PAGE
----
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Bible Commentaries

James Nisbet's Church Pulpit Commentary

Numbers 9

 

 

Verse 17

THE GUIDING CLOUD

‘When the cloud was taken up.… When the cloud tarried.’

Numbers 9:17; Numbers 9:19

I. The first verses of the Lesson remind us of the fact that in all their wanderings through the wilderness the Israelites had God for their Guide.—The visible token of the Divine leadership was the pillar of cloud which hovered over the Tabernacle, and which at nightfall became a pillar of fire. The movements of that cloud decided the movements of the Israelites. When it rested, they rested; when it removed, they removed; wherever it led, they followed. ‘At the commandment of the Lord they encamped, and at the commandment of the Lord they journeyed.’ Their stay in Sinai had been a long one, but ‘in the second year, in the second month, on the twentieth day of the month,’ the lifting of the cloud gave them the signal to depart, and led by it they took a three days’ journey into the wilderness of Paran. Here, then, we have a people whose every step was taken under the Divine guidance.

II. And this is how it ought to be, and how it may be, with us.—Our lives ought to be lived, and may be lived, under Divine direction and leadership. We sometimes are tempted to envy the Israelites their possession of the cloudy pillar. But though we see neither cloud nor fire in front of us, we may be just as certainly led of God. ‘I will guide thee,’ is the promise, ‘with Mine eye upon thee.’ Are we living under the Divine leadership? Are the paths we follow, paths which God has pointed out? The practice of the Israelites is the one safe rule for life. ‘At the commandment of the Lord they encamped, and at the commandment of the Lord they journeyed.’

Illustration

(1) ‘In the daytime the Cloud.

In truth, I need God to temper my gladness, to calm my joy, to keep my heart soft and humble when the sun is shining on me and when all goes well. I have seen fine men and women, with the light of heaven in their faces and the beauty of holiness in their lives, sadly spoiled by success. So I should be glad when, in the midst of my happiness, God in Jesus Christ makes Himself a living Reality and sanctifies my heart.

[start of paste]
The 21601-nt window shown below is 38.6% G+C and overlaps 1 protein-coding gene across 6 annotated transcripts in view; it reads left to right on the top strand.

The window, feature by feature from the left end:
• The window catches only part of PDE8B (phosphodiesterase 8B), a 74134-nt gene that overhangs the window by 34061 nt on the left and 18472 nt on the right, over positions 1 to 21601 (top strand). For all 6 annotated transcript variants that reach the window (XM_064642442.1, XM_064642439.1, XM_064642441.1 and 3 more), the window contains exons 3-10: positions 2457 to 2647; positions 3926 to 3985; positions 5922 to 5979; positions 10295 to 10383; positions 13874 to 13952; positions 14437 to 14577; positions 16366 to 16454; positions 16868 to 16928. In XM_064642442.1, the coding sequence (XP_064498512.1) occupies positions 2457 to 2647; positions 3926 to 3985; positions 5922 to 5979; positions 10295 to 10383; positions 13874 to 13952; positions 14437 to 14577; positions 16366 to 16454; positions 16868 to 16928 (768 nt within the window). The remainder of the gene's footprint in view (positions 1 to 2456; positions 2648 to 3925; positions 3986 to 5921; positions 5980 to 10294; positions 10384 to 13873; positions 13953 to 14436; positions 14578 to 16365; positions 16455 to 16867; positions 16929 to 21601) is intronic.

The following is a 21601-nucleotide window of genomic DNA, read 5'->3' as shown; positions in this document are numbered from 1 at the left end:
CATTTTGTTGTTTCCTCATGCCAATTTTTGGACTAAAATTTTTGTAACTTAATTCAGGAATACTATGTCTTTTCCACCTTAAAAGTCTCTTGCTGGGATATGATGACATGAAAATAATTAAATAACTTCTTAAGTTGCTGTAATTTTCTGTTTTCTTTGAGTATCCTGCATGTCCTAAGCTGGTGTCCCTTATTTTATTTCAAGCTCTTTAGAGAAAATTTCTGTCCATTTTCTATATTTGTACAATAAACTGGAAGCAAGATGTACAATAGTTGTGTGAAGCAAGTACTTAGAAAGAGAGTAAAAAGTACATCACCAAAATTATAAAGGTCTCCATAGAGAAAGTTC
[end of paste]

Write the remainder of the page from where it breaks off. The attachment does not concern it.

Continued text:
But in the night-time the Fire.

Not the fire that scorches, burns, destroys. But the fire that warms, comforts, enlightens, purifies, refines. In adversity I need God, to teach me the lessons of sorrow, to cheer my downcast soul, to uplift and beautify my life through the grievous discipline. If He comes close to me then, I shall be conducted to victory through the battles I seem to lose.’

(2) ‘The old story of the founding of Constantinople says that Constantine himself marked out the limits of the new city. When his courtiers saw what a vast circuit he was making they suggested to him it was time to stop. But Constantine was deaf to their remonstrances. “I shall still advance,” was his reply, “till He—the invisible Guide who marches before me—thinks proper to stop.” So let none of us hesitate to follow wherever Christ leads.’

(3) ‘The writer does not seem to be able to get away from the thought that whatever the pillar indicated, immediate prompt obedience followed. He says so over and over again, and finishes by putting it all in one verse as the last impression which he would leave from the whole narrative.’

SECOND OUTLINE

I. The important uses of the Pillar.—It was a symbol of God’s Presence, and a symbol of God’s Providence. It was His Angel—a Guardian Angel and a Guiding Angel—for defence and direction.

II. Its distinguishing properties.

(1) It was peculiar to God’s people—God is specially present with, and makes special provision for His own.

(2) It was a constant benefit; by day and by night. Aye, and the varied aspect it presented was the means of securing the constant enjoyment of the benefit. If it had been always and only a pillar of fire, it would have made the heat of the day more oppressive, and if it had been always and only a pillar of cloud, it would have made the night more gloomy.

(3) It was an enduring benefit. Year after year, for the space of forty years, all the time they were on their journey through the wilderness, it failed them not. Nor will God fail or forsake His people until He has done them all the good He has spoken to them of,—until He has brought them to the rest and inheritance on high.

III. Its instructive lessons.—(1) It reminds us of our obligations. (2) It should impress us with a sense of our dependence. (3) It should remind us of the duty of submission to God’s will. The whole passage shows an entire submission. They journeyed when the cloud moved, they rested when the cloud rested!

Like the symbol, the subject has a dark side and a bright side, dark towards the enemies, bright towards the people of God.


Verse 19

THE GUIDING CLOUD

‘When the cloud was taken up.… When the cloud tarried.’